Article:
Honest Materials, Built With Care: How We Designed a Space that Looks, Feels, and Functions Great

By Neil Carlson, BCL Co-founder

It’s been over a decade since I asked my old friend, the award-winning interior designer
Malcolm James Kutner, for guidance with Brooklyn Creative League, but I remember his advice
like it was yesterday: “Use honest materials. Keep it clean and simple.” We didn’t have a lot of
money to spend on fancy materials and expensive furniture, but that was fine, he said. Smart
design with inexpensive materials is always better than expensive design that looks good but
functions poorly. The key, he noted, is to find a simple aesthetic and materials that accurately
reflect what the space is while also supporting the underlying function.

Take our materials palate, for example. Instead of using hard wood or particle board in our
desktops, we used medium-density fiberboard (MDF). Manufactured from lumber mill scraps,
MDF is a green material made essentially from sawdust and glue. It’s plain and cheap and not
typically used to build furniture. But a few coats of clear polyurethane transforms it from a ho-
hum piece of engineered wood into a beautiful, caramel-colored desktop.

What’s more, by using MDF as a primary material, we were able to create a custom “pinwheel”
design for our desks, placing them at 90 degree angles to the adjacent desk, which, in turn,
improved the acoustics because people were never talking directly at each other as they would
if the desks were face-to-face. As an added bonus: the perpendicular orientation offers sightline
privacy, too.

We took a similar approach to our concrete floors here in Clinton Hill. The existing floors were
pockmarked with divots and covered here and there with tile and paint. The conventional
solution would have been to grind them down and apply a sealant or epoxy for a clean, even
look, like a skating rink. Instead, we ground the floors down and spot-patched large cracks,
holes, and gouges. But instead of trying for a uniform finish and color, we left the underlying
aggregate exposed and declined to obscure the epoxy patches. Which means that we have a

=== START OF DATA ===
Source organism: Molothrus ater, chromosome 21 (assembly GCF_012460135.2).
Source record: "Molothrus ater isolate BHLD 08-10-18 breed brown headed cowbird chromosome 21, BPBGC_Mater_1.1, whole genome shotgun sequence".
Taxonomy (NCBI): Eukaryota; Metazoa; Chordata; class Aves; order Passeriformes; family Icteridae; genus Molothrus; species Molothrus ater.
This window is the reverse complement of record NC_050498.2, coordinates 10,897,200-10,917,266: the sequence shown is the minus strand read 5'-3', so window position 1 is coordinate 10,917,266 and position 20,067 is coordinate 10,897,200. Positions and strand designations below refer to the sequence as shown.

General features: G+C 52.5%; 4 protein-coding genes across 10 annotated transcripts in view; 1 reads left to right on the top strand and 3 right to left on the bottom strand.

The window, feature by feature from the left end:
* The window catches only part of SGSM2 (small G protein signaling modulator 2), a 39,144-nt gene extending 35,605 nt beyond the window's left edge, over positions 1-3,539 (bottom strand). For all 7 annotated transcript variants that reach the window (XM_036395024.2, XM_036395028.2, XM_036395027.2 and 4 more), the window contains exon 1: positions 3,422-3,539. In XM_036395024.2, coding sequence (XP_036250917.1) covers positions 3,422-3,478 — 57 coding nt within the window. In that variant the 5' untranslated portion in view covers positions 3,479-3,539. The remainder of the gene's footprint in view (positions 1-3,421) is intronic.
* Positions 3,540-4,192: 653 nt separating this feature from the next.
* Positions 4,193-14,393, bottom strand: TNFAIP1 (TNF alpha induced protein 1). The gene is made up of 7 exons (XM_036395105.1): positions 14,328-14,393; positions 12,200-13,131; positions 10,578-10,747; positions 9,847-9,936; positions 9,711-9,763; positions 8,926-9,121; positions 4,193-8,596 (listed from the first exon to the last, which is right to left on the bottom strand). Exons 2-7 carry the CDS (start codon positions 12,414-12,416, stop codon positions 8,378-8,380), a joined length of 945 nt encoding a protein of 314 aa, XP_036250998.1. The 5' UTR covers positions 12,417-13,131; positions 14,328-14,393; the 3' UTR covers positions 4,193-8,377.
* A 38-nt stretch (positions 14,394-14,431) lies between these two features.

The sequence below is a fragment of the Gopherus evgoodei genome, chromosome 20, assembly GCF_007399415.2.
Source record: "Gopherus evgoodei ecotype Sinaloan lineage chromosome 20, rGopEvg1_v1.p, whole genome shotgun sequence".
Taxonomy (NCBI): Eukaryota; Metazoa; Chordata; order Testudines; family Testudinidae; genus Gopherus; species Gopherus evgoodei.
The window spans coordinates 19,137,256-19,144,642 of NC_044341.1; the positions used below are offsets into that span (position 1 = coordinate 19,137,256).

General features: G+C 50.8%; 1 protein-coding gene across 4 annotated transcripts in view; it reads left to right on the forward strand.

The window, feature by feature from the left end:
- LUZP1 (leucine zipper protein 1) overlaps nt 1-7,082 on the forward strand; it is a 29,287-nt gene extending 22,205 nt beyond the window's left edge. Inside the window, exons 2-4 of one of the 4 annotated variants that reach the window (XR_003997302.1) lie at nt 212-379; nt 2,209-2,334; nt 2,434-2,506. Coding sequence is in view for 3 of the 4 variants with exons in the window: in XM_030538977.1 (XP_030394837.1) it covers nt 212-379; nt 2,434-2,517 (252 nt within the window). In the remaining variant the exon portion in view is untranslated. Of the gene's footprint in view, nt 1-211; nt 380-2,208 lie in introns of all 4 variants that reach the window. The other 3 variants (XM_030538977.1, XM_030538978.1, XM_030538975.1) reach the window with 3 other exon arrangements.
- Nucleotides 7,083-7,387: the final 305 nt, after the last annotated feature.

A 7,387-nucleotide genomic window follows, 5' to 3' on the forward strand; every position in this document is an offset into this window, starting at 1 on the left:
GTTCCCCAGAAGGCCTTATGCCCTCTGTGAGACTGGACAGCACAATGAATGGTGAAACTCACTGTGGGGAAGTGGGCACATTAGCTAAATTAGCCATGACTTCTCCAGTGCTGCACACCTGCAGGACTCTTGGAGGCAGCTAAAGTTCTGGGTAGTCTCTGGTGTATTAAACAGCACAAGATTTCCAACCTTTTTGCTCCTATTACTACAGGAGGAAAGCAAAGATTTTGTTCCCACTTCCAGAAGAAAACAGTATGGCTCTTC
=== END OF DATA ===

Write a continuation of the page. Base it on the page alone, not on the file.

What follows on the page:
floor with character and history, a foundation that doesn’t pretend to be something it’s not.
In several cases, putting function over form helped us reduce costs while improving members’
overall experience. Consider the glass office walls that became industry standard due to a
certain global behemoth’s decision to create warrens of human hamster cages. At first blush,
glass-enclosed offices look great and help circulate light to interior spaces, but glass is wildly
expensive and the acoustics are awful: Unless all gaps are meticulously sealed, glass acts as a
resonator, amplifying sounds at higher frequencies. Instead, we elected to build insulated walls
with sheetrock and metal studs. Instead of clear glass, BCL used a translucent greenhouse
polycarbonate that still brought in light, but had better acoustical properties and offered more
visual privacy–all at a fraction of the cost of glass. Oh, and the mix of materials contributed to a
distinctive overall aesthetic–warm, welcoming, functional.

And speaking of overall aesthetics, simplicity and utility have always been our guiding
principles. Simple materials: sheetrock, MDF, and stainless steel are the three materials that are recombined and repeated in different contexts and applications throughout the office. Silver
pendant lamps echo the exposed HVAC ducts and electrical conduit. MDF makes an
appearance not only in desktops, but also as a sculptural element in our reception area. It’s also
cut into strips for base molding and used as the finishing caps on the walls of our desk carrels.
Likewise, our paint palate is simple and clean: off-white for the walls, white-white for molding,
and pops of primary colors–red, blue, and yellow–for doors and structural columns.
On the flip side, the money we saved on common building materials allowed us to upgrade
mechanical, health, and safety systems. Instead of gas-fired heaters and traditional air-
conditioning units, we went with a more-expensive electrical mini split HVAC system–and paid
extra to install virus-zapping UV lamps inside the ducts. We also added ceiling fans, which
improve air circulation and temperature control, and are dirt-cheap to operate. All of these
mechanical and electrical systems are controlled by sensors, timers, and switches which
together reduce our carbon footprint and help us cut costs. We also enrolled in a program
through ConEd that allows the power company to turn down our AC during times of peak
demand, thus minimizing strain on the power grid and lowering the risk of brownouts or

There’s an old saying in the building industry: Everyone wants their job to be done quickly,
inexpensively, and well–but you can only get two of those options at the same time. In our
experience, creative use of materials and smart engineering allow you to achieve all three goals
at the same time. So come on down and experience BCL for yourself.